Feel free to ignore the premise. Taylor Swift speaks in common language, she will use similes and metaphors her words tend to speak in the venacular (but I come back stronger than a 90s trend) or directly. You both speak in folklore or evermore with your stories are either more couched in vivid imagery or the clever and fun. Taylor is more concise whereas Skye Wallace conjures more poetic sophistication? Upfront and simplistic, veiled and sophisticated? speak in the vernacular or in classic dreamy imagory? Is your approach with lyricism in songwriting tailored to observational or the conjectural abstract?
This is my pre-ramble to the one question to Skye Wallace.
I have been playing Norah Jones Come Away with Me along with the likes of Getz / Gilberto (which gave the world The Girl From Ipanema and Corcovado Quiet Nights and Quiet Stars) and Frank Sinatra Songs for Swingin’ Lovers. Their lyricists which include themselves evoke more romanticism in a few phrases and Frank can pack more volume in a swinging line than Taylor Swift or Ed Sheeran. Again with Taylor Swift, she self-admittedly is her own elephant in the room. She can bring in her own army of musical support along the lines of The National or Bon Iver. I have always been drawn to the adrenaline rush either live or on record or disc of earlier Skye’s songs on the first albums with that mystique of Blood Moon or MeanSong 2 or Dead Things. And you cannot ignore the literal wallop of Skye Wallace album on Swing Batter or Death of Me or There is a Wall or Body Lights the Way. So here comes the question.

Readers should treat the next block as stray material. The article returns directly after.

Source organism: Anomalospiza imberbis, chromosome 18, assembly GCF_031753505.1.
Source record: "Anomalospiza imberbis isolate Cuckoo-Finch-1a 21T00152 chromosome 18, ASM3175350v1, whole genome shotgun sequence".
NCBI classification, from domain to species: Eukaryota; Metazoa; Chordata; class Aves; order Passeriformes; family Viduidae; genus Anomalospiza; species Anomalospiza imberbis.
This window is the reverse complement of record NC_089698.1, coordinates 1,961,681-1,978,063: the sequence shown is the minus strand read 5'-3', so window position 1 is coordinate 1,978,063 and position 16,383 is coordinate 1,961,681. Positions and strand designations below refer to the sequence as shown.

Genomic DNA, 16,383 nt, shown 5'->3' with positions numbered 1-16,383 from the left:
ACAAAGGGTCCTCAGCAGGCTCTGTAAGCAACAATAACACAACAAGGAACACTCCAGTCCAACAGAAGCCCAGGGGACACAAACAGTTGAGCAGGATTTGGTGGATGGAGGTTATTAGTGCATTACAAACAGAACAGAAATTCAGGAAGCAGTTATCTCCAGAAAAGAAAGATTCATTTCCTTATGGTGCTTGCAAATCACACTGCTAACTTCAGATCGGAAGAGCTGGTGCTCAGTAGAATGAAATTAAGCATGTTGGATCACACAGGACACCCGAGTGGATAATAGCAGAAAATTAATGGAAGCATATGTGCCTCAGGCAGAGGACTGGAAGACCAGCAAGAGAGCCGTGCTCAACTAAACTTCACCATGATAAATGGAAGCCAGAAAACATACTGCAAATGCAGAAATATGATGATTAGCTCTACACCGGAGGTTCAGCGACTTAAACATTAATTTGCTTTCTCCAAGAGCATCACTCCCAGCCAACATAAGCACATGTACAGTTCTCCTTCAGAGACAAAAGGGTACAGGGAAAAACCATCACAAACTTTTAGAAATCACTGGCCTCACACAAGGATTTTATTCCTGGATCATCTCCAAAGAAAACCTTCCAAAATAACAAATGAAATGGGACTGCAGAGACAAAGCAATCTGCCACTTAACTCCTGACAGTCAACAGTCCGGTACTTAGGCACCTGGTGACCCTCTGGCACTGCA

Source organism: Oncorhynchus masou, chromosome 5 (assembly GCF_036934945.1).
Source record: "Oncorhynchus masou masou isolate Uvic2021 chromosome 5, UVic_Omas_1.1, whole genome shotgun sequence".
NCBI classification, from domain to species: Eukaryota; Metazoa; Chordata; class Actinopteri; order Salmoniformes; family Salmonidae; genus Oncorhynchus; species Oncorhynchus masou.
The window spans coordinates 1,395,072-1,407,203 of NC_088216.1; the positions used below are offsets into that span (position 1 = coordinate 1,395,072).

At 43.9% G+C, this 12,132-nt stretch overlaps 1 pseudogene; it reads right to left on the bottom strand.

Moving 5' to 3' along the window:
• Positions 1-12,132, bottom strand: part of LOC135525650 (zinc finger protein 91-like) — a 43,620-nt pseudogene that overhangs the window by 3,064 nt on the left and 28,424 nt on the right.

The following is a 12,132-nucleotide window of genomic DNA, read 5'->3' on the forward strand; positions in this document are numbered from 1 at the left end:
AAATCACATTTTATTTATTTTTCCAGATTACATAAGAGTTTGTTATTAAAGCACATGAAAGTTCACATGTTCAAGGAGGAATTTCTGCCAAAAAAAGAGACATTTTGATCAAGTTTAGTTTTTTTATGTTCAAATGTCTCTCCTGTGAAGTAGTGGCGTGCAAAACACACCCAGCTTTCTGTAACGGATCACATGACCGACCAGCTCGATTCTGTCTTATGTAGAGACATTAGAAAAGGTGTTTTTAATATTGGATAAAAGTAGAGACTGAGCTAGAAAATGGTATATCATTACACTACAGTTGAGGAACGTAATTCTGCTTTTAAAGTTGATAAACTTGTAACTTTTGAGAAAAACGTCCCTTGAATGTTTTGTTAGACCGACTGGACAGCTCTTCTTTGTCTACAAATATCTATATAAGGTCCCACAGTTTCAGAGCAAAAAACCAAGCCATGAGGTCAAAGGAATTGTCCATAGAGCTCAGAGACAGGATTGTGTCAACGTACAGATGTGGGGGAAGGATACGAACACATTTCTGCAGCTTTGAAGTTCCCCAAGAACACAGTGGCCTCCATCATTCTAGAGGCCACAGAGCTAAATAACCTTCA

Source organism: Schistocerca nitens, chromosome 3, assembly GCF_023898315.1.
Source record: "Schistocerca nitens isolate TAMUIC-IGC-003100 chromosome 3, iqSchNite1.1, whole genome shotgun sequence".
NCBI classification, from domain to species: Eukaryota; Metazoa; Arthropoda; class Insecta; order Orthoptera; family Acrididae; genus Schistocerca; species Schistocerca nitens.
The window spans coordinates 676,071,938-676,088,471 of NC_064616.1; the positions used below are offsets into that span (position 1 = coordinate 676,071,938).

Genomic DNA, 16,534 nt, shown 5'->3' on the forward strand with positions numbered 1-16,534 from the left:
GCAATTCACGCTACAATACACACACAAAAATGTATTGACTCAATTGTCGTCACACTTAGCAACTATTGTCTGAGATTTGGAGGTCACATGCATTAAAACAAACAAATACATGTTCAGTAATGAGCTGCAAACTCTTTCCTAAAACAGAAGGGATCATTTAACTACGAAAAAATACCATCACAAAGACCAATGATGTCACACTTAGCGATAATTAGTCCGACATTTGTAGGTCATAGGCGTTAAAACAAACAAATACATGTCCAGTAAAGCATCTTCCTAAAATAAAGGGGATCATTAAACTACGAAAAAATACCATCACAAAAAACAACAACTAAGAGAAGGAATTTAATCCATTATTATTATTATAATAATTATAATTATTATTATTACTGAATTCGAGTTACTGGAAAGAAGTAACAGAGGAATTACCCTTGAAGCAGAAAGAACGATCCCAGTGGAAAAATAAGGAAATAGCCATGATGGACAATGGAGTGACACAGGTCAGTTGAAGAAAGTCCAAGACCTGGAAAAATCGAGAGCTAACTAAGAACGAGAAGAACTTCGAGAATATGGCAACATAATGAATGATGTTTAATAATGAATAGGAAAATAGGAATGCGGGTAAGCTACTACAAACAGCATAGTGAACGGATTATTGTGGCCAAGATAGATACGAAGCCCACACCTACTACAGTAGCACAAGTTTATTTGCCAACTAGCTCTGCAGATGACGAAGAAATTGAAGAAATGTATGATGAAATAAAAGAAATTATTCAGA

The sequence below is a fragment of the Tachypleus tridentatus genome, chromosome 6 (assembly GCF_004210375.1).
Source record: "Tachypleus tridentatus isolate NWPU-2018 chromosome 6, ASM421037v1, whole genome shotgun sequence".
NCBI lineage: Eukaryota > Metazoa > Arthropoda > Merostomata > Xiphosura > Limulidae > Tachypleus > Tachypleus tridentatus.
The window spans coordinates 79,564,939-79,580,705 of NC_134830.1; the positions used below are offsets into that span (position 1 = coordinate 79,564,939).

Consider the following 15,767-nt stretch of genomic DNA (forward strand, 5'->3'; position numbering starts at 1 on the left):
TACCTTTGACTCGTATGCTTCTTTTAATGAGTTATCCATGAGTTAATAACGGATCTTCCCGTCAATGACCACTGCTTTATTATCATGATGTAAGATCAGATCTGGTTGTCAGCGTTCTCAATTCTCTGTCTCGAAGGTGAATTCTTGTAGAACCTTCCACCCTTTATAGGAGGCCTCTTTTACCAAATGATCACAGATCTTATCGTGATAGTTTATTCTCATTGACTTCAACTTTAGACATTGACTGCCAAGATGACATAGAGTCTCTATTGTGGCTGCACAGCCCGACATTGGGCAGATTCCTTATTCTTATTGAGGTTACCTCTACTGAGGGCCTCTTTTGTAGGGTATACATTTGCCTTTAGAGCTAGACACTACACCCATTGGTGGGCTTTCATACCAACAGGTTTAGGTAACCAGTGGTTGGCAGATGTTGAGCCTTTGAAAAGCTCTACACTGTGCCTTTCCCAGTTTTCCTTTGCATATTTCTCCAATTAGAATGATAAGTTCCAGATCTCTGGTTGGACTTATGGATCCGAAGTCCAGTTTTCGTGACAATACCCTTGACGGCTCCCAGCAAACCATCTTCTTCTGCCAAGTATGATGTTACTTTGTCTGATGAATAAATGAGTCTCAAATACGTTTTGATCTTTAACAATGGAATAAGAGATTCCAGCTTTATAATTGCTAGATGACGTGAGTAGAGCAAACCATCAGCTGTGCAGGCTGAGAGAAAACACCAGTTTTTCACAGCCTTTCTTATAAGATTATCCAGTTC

(Once again feel free to ignore the premise of the question or the question.)
SKYE WALLACE: Good question. I think there’s a lot of merit to both ways of writing. My way of more veiled poeticism has been both something that people really love and something that I’ve received criticism about, especially with desires of entering into the radio world. I’ve had people tell me that songs on the radio these days just say what they mean and that I should be more literal, but the more I tried, the more I felt that I strayed from my own spirit of writing. I’m down to try new things and I even wrote a bunch of more literal songs that I love, but I do also think there’s absolutely a place for more poetic, less-literal lyricism. I think it’s impossible to align yourself with trends and “what’s on the radio” anyway; a losing battle. As soon as you emulate a trend, it will inevitably have changed. All you can do, in my opinion, is be yourself and do your thing in a way that you care about and the rest shines through.